The Austin Chronicle

https://www.austinchronicle.com/music/2017-08-25/texas-album-hall-of-fame-butthole-surfers/

Texas Album Hall of Fame: Butthole Surfers

Think No Think’s John Dowey on Locust Abortion Technician

August 25, 2017, Music

Butthole Surfers

Locust Abortion Technician (1987)

When I was 16 or 17, I spent hours in my room in the suburbs of Kansas City, guitar and sketch pad in hand, tripping acid and trying not to freak out while getting to know my new adolescent brain to the tune of my record pick. When it comes to punk rock and weirdo music, nobody was as raw, sonically destructive, intensely funny and weird, and gave less of a fuck than the Butthole Surfers.

The first time I put on Locust Abortion Technician and heard the opening line, "If you see your mom this weekend, would you be sure and tell her, 'SATAN, SATAN, SATAN,'" after which they blast into a so-called cover of Black Sabbath's "Sweet Leaf" (also known as "Sweat Loaf"), it was so hellish and strange that my mind struggled to understand what was really going on. By the time I got to my favorite track, "Kuntz," the sounds of traditional Thai music warped and bent in Paul Leary's delay and I fell in love with it. My vinyl copy was officially gold.

This record didn't just run its 45-60 minutes and go home. This record changed the air of music for me. It changed the way you had to consider songwriting, or not consider it at all.

Also, this clan of otherworldly-looking guys making the most aggressively bizarre music made me realize there were other places to dream about escaping to besides L.A. and New York. Maybe I was weird enough for Texas. Maybe I was weird enough to hang with the Butthole Surfers – even though they scared the hell out of me.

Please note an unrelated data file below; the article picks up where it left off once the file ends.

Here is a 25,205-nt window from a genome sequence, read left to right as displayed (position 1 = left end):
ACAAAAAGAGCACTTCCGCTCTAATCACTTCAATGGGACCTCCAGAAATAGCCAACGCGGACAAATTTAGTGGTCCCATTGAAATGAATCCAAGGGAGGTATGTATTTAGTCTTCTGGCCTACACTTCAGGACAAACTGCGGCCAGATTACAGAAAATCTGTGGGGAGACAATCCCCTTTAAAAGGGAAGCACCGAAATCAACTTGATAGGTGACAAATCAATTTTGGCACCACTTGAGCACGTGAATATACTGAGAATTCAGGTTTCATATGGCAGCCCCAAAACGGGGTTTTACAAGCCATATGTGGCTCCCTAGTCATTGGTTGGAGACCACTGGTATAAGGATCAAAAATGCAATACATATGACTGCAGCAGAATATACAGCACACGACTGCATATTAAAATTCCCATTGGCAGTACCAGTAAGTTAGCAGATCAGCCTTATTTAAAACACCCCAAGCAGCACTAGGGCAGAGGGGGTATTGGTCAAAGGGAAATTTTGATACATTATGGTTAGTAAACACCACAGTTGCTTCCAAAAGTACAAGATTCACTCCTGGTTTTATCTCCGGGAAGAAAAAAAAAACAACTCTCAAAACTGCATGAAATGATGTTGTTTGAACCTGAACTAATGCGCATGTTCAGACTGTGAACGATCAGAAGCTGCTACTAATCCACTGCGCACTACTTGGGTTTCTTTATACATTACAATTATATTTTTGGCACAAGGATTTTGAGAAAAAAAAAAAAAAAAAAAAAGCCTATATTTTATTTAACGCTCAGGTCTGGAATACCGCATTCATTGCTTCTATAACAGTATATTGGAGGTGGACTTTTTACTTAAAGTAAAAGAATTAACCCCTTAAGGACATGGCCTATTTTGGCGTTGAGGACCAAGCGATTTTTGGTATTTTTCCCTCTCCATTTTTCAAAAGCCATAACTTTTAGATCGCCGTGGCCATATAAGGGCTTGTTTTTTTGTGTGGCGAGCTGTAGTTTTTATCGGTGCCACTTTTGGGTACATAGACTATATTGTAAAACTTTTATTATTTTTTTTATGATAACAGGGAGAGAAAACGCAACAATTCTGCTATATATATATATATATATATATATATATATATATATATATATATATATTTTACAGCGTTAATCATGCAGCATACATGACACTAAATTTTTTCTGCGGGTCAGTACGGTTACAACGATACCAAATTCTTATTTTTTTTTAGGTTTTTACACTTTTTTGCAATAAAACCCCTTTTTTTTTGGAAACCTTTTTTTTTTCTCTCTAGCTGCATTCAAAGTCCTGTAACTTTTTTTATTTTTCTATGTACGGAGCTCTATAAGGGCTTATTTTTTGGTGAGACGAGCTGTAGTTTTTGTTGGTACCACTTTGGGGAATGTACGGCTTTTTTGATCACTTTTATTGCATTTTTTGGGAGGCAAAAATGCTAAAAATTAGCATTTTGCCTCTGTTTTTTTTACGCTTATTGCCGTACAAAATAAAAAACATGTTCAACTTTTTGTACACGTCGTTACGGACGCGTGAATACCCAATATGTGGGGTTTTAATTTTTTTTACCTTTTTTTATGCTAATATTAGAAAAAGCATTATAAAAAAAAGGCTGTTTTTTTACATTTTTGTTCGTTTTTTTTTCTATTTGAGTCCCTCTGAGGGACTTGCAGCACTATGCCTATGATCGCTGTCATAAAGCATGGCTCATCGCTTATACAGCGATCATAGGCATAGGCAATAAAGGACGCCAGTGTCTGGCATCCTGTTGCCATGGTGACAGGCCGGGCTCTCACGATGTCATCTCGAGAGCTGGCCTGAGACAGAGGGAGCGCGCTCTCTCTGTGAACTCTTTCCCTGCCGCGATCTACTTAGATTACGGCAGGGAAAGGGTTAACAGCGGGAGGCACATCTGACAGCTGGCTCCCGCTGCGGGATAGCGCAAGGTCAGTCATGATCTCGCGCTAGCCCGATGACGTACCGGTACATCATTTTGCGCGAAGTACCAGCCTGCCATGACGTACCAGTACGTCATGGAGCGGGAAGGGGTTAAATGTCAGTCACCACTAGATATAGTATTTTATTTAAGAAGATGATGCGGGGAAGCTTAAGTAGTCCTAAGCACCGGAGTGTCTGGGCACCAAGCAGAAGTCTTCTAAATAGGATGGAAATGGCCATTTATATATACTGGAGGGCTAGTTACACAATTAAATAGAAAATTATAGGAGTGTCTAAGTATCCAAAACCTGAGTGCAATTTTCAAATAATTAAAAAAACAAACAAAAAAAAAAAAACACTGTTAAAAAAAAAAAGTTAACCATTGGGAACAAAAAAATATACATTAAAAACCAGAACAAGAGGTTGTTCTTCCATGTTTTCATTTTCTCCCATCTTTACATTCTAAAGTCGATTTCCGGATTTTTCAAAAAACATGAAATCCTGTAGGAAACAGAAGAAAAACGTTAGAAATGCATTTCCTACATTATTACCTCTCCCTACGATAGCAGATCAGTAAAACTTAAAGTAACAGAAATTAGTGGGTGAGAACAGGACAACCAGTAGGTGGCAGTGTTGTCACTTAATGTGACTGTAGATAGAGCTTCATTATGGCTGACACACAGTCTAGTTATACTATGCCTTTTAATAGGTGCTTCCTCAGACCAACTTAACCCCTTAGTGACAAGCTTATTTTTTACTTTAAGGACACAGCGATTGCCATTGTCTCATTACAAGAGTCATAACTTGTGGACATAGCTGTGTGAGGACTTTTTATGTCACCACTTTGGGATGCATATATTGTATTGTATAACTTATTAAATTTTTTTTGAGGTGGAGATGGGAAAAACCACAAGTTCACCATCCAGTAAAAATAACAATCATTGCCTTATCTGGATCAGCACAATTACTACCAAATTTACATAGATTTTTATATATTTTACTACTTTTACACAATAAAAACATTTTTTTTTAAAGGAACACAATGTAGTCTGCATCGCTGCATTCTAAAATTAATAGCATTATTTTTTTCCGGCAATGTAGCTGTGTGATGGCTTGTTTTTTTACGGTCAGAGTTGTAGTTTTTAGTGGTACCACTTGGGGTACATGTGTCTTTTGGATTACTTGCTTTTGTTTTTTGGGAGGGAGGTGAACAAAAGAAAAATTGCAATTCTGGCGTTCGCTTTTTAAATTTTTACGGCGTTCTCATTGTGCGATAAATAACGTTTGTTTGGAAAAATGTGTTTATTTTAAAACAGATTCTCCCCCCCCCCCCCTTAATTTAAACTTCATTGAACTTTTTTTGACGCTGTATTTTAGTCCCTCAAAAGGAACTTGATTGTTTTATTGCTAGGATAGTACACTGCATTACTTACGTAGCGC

One major thing about not just this record, but the band in general, is that for better or worse they're in control of your headspace. They own your thoughts. It's impossible to have a decent thought while someone is playing surgery film footage over the top of a band absolutely destroying their instruments as frontman Gibby Haynes blasts blank shotgun shells into the front row.

On Locust Abortion Technician, the Butthole Surfers were going to dictate how you felt for the next 45 minutes. And to see inside the minds of these people for even a short glimpse might send the average human running. It took endurance to listen, but the payoff was great. You got a new set of rules.


Think No Think’s debut Silent City controls its own headspace.

Copyright © 2022 Austin Chronicle Corporation. All rights reserved.